Executive Summary

The U.S. Department of Defense, through its executive agent the U.S. Army, is embarked on a Chemical Stockpile Disposal Program (CSDP) to destroy the nation's unitary chemical weapons.1 There are about 25,000 tons of chemical warfare agents in the U.S. stockpile, primarily the nerve agents GB and VX and the blister, or mustard, agents H, HD, and HT. These agents are contained in a variety of munitions and in bulk containers that are distributed among eight continental U.S. sites and Johnston Island in the Pacific Ocean. The baseline incineration technology, developed by the Army, has undergone Operational Verification Testing at Johnston Island, to demonstrate that it can be used to destroy agent and weapons safely and meet all environmental standards.

The baseline technology entails the transport of weapons from storage to destruction areas, manual unpacking, and automated disassembly. This approach results in four primary process streams requiring treatment: agent, energetics, metals parts, and dunnage (packing materials and other miscellaneous solid wastes).2 Agent is destroyed in one incinerator, energetics (explosives and propellants) are destroyed in a second, and metal parts are

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The U.S. chemical weapons stockpile contains unitary and binary chemical weapons. Unitary chemical weapons contain agents that, by virtue of their molecular composition and structure, are highly toxic or lethal. By comparison, binary chemical agents consist of two nonlethal chemicals that, upon mixing, form a lethal chemical agent. Although slated for destruction in the same time frame as unitary weapons, binary weapons are not included in the CSDP and are not addressed in this report. These weapons will be destroyed as part of a separate Army program.

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The critical materials to be destroyed are the agent (including that on metal parts and dunnage) and energetics. Agents are large molecules containing carbon, chlorine, hydrogen, phosphorus, fluorine, sulfur, nitrogen, and oxygen. To detoxify these agents, the molecular bonds need to be broken and the components reacted to produce less hazardous materials. Complete oxidation (mineralization) of molecules produces carbon dioxide, water, and nitrogen (N2), and fluorides, phosphates, and sulfates that can be removed as salts. Combustion is the most common oxidation process.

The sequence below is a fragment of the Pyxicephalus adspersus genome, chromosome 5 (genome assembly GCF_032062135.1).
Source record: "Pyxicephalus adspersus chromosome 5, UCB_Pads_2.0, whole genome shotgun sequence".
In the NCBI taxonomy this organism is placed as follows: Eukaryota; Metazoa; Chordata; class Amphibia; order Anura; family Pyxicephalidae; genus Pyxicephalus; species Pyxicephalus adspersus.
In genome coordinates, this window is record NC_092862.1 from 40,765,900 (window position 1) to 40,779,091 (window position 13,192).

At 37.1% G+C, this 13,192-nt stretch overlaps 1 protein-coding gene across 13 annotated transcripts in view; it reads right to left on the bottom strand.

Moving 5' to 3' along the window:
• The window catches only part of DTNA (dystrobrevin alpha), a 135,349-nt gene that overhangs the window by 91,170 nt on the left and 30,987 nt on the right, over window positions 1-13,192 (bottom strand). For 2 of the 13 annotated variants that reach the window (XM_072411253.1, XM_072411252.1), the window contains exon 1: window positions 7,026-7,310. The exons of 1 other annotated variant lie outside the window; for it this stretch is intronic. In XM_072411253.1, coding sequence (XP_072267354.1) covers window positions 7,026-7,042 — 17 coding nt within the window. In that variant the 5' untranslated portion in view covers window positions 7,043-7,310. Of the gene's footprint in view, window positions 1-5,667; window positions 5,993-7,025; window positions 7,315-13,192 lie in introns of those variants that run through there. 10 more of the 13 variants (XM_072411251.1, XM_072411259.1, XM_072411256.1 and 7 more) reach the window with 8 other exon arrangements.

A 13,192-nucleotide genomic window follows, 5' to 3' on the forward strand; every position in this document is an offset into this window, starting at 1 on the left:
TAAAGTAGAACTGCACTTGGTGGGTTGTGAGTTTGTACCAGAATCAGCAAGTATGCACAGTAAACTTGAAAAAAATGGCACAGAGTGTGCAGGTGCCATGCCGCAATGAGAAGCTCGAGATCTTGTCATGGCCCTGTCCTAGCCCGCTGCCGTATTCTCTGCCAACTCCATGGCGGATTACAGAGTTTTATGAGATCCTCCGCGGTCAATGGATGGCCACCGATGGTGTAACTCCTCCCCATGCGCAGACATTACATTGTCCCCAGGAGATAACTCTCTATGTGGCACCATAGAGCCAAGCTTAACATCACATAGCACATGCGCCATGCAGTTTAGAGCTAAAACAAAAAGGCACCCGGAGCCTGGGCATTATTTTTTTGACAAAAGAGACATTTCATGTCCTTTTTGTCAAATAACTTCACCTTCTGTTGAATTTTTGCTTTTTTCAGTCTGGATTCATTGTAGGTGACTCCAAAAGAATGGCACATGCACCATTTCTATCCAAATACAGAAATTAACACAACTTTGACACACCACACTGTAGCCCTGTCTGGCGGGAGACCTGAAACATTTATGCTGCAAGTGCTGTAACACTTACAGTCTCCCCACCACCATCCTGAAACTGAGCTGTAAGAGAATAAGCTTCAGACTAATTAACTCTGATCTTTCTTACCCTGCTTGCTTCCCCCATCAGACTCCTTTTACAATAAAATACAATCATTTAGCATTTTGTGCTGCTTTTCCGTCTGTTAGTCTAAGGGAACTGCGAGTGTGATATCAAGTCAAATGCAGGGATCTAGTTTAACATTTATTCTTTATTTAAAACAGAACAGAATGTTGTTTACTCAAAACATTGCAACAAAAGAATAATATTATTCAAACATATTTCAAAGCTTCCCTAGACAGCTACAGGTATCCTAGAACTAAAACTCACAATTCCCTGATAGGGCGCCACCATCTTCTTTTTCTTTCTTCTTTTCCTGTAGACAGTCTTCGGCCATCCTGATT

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Alternative Technologies for the Destruction of Chemical Agents and Munitions Executive Summary The U.S. Department of Defense, through its executive agent the U.S. Army, is embarked on a Chemical Stockpile Disposal Program (CSDP) to destroy the nation's unitary chemical weapons.1 There are about 25,000 tons of chemical warfare agents in the U.S. stockpile, primarily the nerve agents GB and VX and the blister, or mustard, agents H, HD, and HT. These agents are contained in a variety of munitions and in bulk containers that are distributed among eight continental U.S. sites and Johnston Island in the Pacific Ocean. The baseline incineration technology, developed by the Army, has undergone Operational Verification Testing at Johnston Island, to demonstrate that it can be used to destroy agent and weapons safely and meet all environmental standards. The baseline technology entails the transport of weapons from storage to destruction areas, manual unpacking, and automated disassembly. This approach results in four primary process streams requiring treatment: agent, energetics, metals parts, and dunnage (packing materials and other miscellaneous solid wastes).2 Agent is destroyed in one incinerator, energetics (explosives and propellants) are destroyed in a second, and metal parts are 1   The U.S. chemical weapons stockpile contains unitary and binary chemical weapons. Unitary chemical weapons contain agents that, by virtue of their molecular composition and structure, are highly toxic or lethal. By comparison, binary chemical agents consist of two nonlethal chemicals that, upon mixing, form a lethal chemical agent. Although slated for destruction in the same time frame as unitary weapons, binary weapons are not included in the CSDP and are not addressed in this report. These weapons will be destroyed as part of a separate Army program. 2   The critical materials to be destroyed are the agent (including that on metal parts and dunnage) and energetics. Agents are large molecules containing carbon, chlorine, hydrogen, phosphorus, fluorine, sulfur, nitrogen, and oxygen. To detoxify these agents, the molecular bonds need to be broken and the components reacted to produce less hazardous materials. Complete oxidation (mineralization) of molecules produces carbon dioxide, water, and nitrogen (N2), and fluorides, phosphates, and sulfates that can be removed as salts. Combustion is the most common oxidation process.